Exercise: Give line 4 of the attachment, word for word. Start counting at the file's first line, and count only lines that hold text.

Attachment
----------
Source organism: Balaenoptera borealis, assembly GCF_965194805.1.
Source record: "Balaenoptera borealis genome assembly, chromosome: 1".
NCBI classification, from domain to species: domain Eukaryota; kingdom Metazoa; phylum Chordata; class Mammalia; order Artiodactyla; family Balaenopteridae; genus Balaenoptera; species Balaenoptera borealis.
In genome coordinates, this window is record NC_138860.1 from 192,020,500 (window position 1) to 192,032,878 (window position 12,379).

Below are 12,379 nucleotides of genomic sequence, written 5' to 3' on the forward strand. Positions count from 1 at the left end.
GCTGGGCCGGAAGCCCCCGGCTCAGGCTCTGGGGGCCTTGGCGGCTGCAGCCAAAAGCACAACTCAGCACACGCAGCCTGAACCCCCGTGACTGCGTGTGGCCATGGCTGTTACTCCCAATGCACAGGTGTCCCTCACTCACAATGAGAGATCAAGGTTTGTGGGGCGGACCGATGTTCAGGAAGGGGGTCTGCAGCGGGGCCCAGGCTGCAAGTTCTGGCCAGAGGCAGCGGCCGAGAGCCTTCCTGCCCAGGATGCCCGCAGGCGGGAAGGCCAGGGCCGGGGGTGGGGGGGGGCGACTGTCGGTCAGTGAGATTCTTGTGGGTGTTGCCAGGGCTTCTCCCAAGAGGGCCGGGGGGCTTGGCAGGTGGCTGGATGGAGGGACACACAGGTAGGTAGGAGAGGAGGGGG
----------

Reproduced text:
In genome coordinates, this window is record NC_138860.1 from 192,020,500 (window position 1) to 192,032,878 (window position 12,379).